The year before I ran for the state Senate, a person I did not know came up to me at a Christian event in my hometown and said, “I think you should run for the Legislature.” His reason shocked me, but this incident came to mind because of something one of our leading state elected officials said last week.
The reason given by the person who suggested I run was that I, along with my attractive wife and cute 5-year-old daughter, would be visually appealing to voters. It turned out that this person was a successful political campaign consultant. But I got his point: image means a lot, if not everything, in politics.
In Tennessee, part of the image you want to create in order to appeal to our generally conservative and generally Christianized electorate is that you are a Christian, a person of faith. And one of the best ways to do that is to use language that tickles Christian ears.
So, it was with great interest that I read this recent statement by one of our elected officials: “[E]very man and woman created in the image of God deserves meaningful work.”
To affirm the image of God as central to our humanity is to speak the Christian’s lingo and probably to earn the Christian’s approbation for being willing to put one’s Christian faith on public display.
But it’s important that Christians understand what the image of God means and then evaluate that politician’s grasp of that meaning by how he or she applies it in other contexts in which that image is equally important.
Dissecting What It Means to Be Created in God’s Image
In the present situation, we know that the Bible refers to God’s acts of creation as work, so it is true that the image of God means that it is good for human beings to work. However, I would add that any work, when done for the glory of God, is meaningful work, regardless of what one is paid or how highly others esteem one’s work.
But the Bible gives us another aspect of the image of God, one we don’t even have to extrapolate by analogy to what God does. It says, “So God created man in His own image; in the image of God He created him; male and female He created them” (Genesis 1:27 NKJV). It is clear that being male and female is a part of the image of God our humanity bears.
In case there is any doubt about this, Genesis 2 makes it very clear. In that chapter, we’re given more detail. God makes the man, Adam, first and then stops. It is the only time during the creation process in which we’re told that God stops, and He says, “It is not good.” That should get our attention.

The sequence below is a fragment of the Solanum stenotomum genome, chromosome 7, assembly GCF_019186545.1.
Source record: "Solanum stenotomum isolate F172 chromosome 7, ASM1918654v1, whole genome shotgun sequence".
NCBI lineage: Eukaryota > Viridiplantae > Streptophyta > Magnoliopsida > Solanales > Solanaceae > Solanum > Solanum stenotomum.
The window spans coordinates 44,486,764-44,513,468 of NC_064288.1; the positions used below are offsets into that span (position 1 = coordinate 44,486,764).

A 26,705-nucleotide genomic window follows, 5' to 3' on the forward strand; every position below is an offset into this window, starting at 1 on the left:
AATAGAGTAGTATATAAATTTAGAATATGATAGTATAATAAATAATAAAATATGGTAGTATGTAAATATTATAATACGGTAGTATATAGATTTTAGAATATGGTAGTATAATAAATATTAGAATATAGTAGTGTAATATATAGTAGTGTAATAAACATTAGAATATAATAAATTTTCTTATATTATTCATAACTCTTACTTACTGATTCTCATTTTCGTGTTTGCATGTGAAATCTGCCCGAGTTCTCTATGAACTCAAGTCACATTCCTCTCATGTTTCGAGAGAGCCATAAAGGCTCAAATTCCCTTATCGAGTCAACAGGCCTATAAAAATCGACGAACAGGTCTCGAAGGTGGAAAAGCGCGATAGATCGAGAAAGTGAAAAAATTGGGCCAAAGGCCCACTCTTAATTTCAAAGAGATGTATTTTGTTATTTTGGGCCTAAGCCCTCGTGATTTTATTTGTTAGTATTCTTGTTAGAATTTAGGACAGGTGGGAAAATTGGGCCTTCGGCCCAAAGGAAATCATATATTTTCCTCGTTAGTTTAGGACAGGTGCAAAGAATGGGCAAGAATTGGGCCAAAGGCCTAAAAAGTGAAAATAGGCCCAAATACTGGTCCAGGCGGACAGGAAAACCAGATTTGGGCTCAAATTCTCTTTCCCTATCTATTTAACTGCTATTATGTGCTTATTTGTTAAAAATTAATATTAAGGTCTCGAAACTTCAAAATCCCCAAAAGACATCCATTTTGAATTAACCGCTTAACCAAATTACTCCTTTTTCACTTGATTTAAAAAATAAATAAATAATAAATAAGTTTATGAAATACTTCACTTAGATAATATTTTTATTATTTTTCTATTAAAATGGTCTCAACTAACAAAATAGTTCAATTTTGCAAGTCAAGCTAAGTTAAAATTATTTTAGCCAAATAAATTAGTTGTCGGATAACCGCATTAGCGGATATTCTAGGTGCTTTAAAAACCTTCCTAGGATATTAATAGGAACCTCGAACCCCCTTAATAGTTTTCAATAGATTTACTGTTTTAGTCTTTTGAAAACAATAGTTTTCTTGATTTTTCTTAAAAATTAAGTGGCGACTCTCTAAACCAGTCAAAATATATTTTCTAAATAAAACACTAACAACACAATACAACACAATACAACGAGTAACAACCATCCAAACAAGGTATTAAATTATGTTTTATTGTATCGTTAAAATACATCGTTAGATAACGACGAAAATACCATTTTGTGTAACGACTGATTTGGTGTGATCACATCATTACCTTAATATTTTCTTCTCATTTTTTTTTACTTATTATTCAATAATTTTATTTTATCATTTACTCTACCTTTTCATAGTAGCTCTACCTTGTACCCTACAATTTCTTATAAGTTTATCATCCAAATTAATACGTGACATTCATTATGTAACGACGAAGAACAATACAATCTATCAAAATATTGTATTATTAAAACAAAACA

It was not good because man was “alone,” so God made a neged (transliterated Hebrew) for him, which, according to Strong’s definitions, has a meaning of “a front, i.e. part opposite; specifically a counterpart.” And the “counterpart” was clearly connected to a biological difference because the difference allowed for procreation. It is an embodied difference, not a psychological or cultural one, such as what is meant today by gender identity and transgenderism.
In other words, God “fixed” the aloneness of Adam not merely by creating another human being—by sameness—but by biological differentiation. It was just another aspect of the differentiation process demonstrated throughout the entire creation process. God differentiated the light from the dark, the night from the day, the sea from the dry ground, and so on.
To deny the difference between the male and the female is to deny God’s image in us and, moreover, to deny what God said was good for both the male and the female.
But, when it comes to this aspect of the image of God—this God-declared good differentiation between male and female—this politician basically said, and I am paraphrasing, No, I don’t mean or want to include that part of God’s image in our humanity. I don’t want the Legislature to enact a law that would communicate to our children in a tangible, understandable way this God-ordained difference by having biological males use one shower and biological females use another. In fact, I’m okay if our public schools confuse the differentiation and deny that part of the image of God.
While that last sentence may seem harsh and not what that official would intend to communicate, it is, in fact, the necessary implication. If the usage of such facilities is not being designated based on biological differences, then their usage must be based on some other consideration, which cannot be the relevancy of biological differences.
Perhaps this person1, and others among our elected officials (and would-be officials) who are thinking this way (and there is an increasing number of them), will rethink this issue. Until then, I’d rather the image they convey politically just leave the image of God out of it.
- The name has been withheld so that the point being made is not obscured by anyone’s affection for or allegiance to the person quoted. It is not my purpose here to impugn anyone or, in this context, influence his or her policy position, which I think is intractable anyway. Besides, other elected officials would say and then do the same thing.
David Fowler served in the Tennessee state Senate for 12 years before joining FACT as President in 2006. Read David’s complete bio.
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